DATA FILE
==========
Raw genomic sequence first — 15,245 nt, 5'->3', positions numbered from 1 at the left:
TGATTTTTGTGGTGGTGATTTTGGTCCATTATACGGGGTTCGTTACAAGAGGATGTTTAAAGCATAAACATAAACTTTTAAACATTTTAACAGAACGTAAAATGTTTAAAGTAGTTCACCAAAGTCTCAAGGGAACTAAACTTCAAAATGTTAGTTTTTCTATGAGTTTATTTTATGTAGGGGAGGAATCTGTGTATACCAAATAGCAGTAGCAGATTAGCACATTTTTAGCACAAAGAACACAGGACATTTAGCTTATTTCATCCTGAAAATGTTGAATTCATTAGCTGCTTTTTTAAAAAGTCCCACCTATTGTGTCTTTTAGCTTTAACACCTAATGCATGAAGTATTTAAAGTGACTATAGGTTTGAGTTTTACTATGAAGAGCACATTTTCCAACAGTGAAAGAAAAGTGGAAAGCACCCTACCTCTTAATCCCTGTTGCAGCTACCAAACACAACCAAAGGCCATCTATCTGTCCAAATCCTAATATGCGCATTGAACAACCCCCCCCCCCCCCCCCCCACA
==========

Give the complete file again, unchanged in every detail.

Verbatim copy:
Raw genomic sequence first — 15,245 nt, 5'->3', positions numbered from 1 at the left:
TGATTTTTGTGGTGGTGATTTTGGTCCATTATACGGGGTTCGTTACAAGAGGATGTTTAAAGCATAAACATAAACTTTTAAACATTTTAACAGAACGTAAAATGTTTAAAGTAGTTCACCAAAGTCTCAAGGGAACTAAACTTCAAAATGTTAGTTTTTCTATGAGTTTATTTTATGTAGGGGAGGAATCTGTGTATACCAAATAGCAGTAGCAGATTAGCACATTTTTAGCACAAAGAACACAGGACATTTAGCTTATTTCATCCTGAAAATGTTGAATTCATTAGCTGCTTTTTTAAAAAGTCCCACCTATTGTGTCTTTTAGCTTTAACACCTAATGCATGAAGTATTTAAAGTGACTATAGGTTTGAGTTTTACTATGAAGAGCACATTTTCCAACAGTGAAAGAAAAGTGGAAAGCACCCTACCTCTTAATCCCTGTTGCAGCTACCAAACACAACCAAAGGCCATCTATCTGTCCAAATCCTAATATGCGCATTGAACAACCCCCCCCCCCCCCCCCCCACA